With a cruel purpose, it sliced its way through the darkness. No matter how fast Bobtail ran the water was faster, it reached him in moments and swallowed the little cat with ease. Bobtail’s already aching chest burned with the need to breathe. The water squeezed tight, forcing him to open his jaws, gasping for air when all there was, was water. Bobtail fought the tide knowing he could not win.
Bobtail woke from the nightmare gasping for breath. The stink of car exhaust, sweat and rest stop food turned his already tense stomach. He looked rapidly around the car to see where the water was, his whiskers twitching. The car bounced over a pothole, and he leapt to his paws and stumbled into a half full box.
“Hey buddy, calm down, it was just a little bump.” A large human hand rubbed over Bobtail’s ears, pushing his fur into his eyes. His panic eased. Bobtail looked up at his human as he clambered out of the box and mewled softly, embarrassed by his own fear at the nightmare.
Settling on top of another box and pushing thoughts of the nightmare from his mind, Bobtail looked out at the road as the car puttered down the duel carriageway. Bobtail’s human, Steven, put his foot down hard on the accelerator and groaned with disappointment as the caravan he had been racing for the last twenty miles overtook him.
“Bloody Madman,” Steven said. “Oh well, we’re almost there lad. I told you I’d get us out of that flat.”
“Wonders will never cease, my friend,” Bobtail muttered to himself, knowing that Steven couldn’t understand cat-speak.
Licking his paws, he tried to stop the shiver that was working its way up his back. Cleaning distracted him and ground him firmly into reality. There was nothing like picking grit from your claws to help you distinguish reality from dreams.
“Want some, boy?” Steven ripped open a packet of cheap, processed meat with a single hand and his teeth. Pulling a slice free, he dropped it in front of Bobtail.
Bobtail sniffed at it, his stomach clenched at the stink of it. Ignoring the meat, he hopped onto another box and looked outside at the passing woodland. The sun was starting to set, and the trees looked like thin charcoal statues, casting long pale shadows. The window was open a crack, and the wind whipped at his fur, carrying new and unusual smells. Bobtail put paws on the glass, his nose to the wind and inhaled the scent of the land mixed with the spice of the humans and animals that lived here.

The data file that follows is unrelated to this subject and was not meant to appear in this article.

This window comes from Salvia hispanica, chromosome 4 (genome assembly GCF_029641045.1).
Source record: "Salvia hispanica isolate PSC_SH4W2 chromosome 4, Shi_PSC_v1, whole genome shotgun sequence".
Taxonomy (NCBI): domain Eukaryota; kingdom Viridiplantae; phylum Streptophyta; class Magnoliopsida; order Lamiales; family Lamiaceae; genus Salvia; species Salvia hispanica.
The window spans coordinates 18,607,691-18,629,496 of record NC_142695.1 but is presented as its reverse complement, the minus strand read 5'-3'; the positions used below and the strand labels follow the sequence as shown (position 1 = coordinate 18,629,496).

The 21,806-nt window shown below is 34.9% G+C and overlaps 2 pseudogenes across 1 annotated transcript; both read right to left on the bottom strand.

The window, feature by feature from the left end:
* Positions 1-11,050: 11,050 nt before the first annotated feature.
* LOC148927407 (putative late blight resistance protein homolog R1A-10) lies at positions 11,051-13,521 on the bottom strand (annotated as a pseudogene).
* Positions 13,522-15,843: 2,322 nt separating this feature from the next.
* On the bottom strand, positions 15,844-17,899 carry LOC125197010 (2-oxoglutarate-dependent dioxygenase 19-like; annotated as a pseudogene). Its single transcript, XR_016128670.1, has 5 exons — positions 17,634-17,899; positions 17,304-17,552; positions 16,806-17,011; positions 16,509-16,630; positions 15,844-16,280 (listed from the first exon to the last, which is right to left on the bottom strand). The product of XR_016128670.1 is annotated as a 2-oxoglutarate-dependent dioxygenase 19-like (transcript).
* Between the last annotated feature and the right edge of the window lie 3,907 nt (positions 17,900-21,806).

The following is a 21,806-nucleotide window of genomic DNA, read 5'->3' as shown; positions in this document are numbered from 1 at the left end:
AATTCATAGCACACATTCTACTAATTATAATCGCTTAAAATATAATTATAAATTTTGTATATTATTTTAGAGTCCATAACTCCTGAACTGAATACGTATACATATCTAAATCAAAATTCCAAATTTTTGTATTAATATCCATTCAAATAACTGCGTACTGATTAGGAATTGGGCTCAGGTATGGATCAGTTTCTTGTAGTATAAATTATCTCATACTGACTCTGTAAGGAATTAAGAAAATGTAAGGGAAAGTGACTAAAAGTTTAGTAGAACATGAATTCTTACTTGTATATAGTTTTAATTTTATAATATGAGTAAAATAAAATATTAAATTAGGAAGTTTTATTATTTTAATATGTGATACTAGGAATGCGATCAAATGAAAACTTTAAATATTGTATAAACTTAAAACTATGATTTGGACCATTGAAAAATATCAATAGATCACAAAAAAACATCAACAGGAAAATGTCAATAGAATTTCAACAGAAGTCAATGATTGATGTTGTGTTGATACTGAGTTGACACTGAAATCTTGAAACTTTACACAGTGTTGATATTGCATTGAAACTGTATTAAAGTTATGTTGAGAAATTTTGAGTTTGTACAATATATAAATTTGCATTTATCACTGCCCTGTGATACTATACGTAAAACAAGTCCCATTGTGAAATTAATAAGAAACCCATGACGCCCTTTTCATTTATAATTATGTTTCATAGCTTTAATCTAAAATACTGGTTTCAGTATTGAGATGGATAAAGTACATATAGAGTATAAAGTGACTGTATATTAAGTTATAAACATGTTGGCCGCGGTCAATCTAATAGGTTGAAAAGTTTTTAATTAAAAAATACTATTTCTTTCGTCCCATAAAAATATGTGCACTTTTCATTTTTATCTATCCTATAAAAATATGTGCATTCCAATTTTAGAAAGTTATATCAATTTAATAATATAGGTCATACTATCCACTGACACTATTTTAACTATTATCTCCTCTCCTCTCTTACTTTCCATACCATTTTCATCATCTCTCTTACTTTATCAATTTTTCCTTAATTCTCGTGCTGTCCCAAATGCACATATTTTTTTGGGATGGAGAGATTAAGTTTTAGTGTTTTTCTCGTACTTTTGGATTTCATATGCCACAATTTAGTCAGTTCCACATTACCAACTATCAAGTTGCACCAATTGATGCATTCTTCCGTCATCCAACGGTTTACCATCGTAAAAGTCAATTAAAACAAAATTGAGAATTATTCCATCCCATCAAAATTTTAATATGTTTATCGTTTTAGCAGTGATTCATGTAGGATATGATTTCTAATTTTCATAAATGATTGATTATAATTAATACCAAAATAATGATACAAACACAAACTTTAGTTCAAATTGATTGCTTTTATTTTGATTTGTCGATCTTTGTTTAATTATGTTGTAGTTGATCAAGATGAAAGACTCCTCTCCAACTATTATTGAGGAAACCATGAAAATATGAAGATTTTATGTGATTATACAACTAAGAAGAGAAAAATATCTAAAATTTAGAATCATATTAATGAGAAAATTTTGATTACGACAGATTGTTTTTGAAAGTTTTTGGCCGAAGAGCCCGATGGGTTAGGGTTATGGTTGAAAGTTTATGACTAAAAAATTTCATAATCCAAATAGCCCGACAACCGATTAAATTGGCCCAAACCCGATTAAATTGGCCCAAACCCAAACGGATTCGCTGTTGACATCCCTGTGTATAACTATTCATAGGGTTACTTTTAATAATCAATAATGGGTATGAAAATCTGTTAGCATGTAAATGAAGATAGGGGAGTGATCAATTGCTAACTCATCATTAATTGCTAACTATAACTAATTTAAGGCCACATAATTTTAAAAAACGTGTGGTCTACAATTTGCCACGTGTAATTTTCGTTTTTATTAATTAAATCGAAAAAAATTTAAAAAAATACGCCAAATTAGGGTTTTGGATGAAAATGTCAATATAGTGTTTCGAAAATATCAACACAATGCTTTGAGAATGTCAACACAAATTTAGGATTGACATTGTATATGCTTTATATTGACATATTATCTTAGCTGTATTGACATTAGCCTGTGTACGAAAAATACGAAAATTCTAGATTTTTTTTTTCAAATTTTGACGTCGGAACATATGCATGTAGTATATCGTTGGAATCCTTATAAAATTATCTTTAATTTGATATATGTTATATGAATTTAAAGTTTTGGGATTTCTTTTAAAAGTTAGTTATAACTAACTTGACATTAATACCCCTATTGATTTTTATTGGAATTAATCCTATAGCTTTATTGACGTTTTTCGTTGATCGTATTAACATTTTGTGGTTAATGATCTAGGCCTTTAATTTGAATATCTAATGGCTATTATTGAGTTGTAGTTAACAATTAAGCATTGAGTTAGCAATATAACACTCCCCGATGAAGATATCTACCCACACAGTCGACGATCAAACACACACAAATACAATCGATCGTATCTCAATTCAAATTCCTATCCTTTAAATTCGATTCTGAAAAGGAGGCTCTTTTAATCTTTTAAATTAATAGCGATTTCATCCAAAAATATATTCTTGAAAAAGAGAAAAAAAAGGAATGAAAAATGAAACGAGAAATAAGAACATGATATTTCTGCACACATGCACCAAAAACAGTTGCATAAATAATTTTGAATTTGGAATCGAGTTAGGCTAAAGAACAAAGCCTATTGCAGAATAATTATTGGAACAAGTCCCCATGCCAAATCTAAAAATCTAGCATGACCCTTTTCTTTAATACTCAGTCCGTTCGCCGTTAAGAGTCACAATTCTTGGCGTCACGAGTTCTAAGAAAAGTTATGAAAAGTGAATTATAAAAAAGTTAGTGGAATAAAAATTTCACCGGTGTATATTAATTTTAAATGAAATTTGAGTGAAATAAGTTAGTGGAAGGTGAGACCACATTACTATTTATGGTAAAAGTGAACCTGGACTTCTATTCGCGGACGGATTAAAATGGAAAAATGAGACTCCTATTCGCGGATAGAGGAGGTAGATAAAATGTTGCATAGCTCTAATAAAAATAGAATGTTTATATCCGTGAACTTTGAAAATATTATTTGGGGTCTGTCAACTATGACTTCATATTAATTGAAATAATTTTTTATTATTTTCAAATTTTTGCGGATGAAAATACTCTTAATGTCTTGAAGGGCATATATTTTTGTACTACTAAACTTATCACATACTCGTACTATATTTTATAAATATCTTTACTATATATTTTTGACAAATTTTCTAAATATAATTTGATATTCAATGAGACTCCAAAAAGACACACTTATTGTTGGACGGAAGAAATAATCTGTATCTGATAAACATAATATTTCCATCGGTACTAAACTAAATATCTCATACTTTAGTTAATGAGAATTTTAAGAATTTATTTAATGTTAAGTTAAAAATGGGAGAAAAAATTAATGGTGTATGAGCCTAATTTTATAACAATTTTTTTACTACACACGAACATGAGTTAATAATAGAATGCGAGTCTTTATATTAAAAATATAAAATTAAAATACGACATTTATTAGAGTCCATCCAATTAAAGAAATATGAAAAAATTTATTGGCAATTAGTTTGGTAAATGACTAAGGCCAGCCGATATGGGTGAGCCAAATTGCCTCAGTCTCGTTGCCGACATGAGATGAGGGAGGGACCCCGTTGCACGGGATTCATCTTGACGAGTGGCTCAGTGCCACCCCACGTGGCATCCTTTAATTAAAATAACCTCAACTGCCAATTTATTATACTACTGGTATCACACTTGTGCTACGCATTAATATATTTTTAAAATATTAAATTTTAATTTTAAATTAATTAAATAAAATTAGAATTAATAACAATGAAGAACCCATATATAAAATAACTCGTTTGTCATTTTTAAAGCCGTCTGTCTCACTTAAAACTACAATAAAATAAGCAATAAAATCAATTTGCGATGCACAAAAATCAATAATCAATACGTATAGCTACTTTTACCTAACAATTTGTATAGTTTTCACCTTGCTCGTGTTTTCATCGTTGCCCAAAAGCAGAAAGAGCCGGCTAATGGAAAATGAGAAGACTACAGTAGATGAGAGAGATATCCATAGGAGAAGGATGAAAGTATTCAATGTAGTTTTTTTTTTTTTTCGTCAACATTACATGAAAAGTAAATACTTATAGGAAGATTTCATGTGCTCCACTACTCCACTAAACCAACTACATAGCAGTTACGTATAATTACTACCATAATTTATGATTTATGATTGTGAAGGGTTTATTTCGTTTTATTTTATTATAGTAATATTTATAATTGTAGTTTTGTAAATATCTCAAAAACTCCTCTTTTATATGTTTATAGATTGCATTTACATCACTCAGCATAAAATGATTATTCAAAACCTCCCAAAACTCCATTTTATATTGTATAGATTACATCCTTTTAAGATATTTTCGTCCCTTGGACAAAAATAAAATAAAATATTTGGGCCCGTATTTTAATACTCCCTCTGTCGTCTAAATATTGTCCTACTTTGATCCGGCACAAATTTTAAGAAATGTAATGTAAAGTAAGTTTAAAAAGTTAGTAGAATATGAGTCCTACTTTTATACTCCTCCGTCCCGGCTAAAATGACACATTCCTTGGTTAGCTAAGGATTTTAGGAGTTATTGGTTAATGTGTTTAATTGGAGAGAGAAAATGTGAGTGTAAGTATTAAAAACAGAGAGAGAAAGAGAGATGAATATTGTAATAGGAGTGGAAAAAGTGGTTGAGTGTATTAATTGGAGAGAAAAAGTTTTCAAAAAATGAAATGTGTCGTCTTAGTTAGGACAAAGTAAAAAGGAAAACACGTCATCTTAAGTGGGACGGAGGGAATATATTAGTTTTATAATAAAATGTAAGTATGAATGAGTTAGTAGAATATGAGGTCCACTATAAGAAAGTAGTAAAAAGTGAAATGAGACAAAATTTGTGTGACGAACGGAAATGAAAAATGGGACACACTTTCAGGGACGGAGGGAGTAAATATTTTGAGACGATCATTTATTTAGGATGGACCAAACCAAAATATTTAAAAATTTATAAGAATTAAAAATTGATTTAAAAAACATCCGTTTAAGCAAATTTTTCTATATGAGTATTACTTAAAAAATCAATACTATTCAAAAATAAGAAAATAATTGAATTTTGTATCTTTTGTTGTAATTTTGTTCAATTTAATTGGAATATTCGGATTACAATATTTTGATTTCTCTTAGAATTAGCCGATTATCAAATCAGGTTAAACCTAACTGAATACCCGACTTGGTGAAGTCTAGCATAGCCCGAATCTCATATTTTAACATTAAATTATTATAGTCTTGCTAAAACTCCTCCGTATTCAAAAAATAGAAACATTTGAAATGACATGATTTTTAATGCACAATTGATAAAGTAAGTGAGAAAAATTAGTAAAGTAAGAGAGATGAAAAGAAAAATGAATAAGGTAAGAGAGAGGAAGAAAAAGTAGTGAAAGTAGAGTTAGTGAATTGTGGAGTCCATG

He continued to watch the surroundings trundle past, and within minutes of his watching they turned off the dual carriageway onto a smaller road. The trees were gradually replaced by stone houses and the long grass by concrete streets.
“I think this is it,” Steven sounded pleased. Bobtail tried not to let his disappointment show. The town was like most others Bobtail had seen on his travels with Steven, who rarely remained in one place longer than a year.
A fresh breeze wafted into the car, Bobtail took a deep breath and frowned. Sitting up straight he sniffed harder. Something wasn’t right. He looked out of the window at the bland buildings and cracked streets and tried to put his paw on what he was smelling. He licked his nose to clear it and opened his mouth. The air tasted familiar, and a cold sense of dread washed over him as he realised the scent blood was in the air, faint but distinctive. Bobtail’s ears flattened back against his head.
“Nice huh?” Steven reached over and rubbed his ears. Bobtail felt a growl start in his throat and swallowed it.
“Stop it,” he muttered to himself. “The move, the nightmare and the summer heat have addled your brain, there’s nothing to be afraid of.”
The car drove through what might have been the village centre and out into the estates. “Aww that’s cute,” Steven smiled as he drove up to a humped wooden bridge.
“It looks like it’s going to collapse,” Bobtail grumbled and looked to the sky. “Great Goddess Bastet, I prey unto you, please don’t let me die in this car.” The bridge held. “Thank you, mother Goddess.”
The road became narrower, and Steven turned left into a Cul-de-sac. The houses loomed, tall and dark at the side of the road. A few were clearly empty, but some had faint light peaking out around the curtains. Steven turned into a steep driveway overgrown with weeds and stopped the car. For a moment, they started to roll back, but with a quick hard pull on the handbrake, Steven managed not to embarrass them.
“Come on, we can unpack the car later.” Steven’s big hands slipped under Bobtail’s chest and lifted him. He jostled Bobtail until the cat was pressed against the man’s chest. Bobtail dug his claws into Steven’s jumper when Steven let go with one hand and grabbed his overnight bag. He took a deep breath and tried to fill his nose with the scent of his human. Together they made it to the front door which Steven opened without knocking.
“Steve?” A human voice called.”That you down there?”
“Hi, Mike,” Steven called back unenthusiastically and stopped to put his bag down. Bobtail took the opportunity to jump down. “Hey,” Steven said, Bobtail looked up at him. “Don’t go far; I don’t want you getting lost.”
“It is a house,” Bobtail muttered, “it is not the Labyrinth.” Steven reached down and ran his hand down Bobtail’s back, which Bobtail endured before setting off to stretch his legs after a day cooped up in the car.
The house was old, the bare wooden floors were rough under his paws, and the wallpaper was peeling at the edges. But Bobtail was never overly concerned about his home’s appearance. What had his fur rising again was the smell.
The house reeked of blood and death.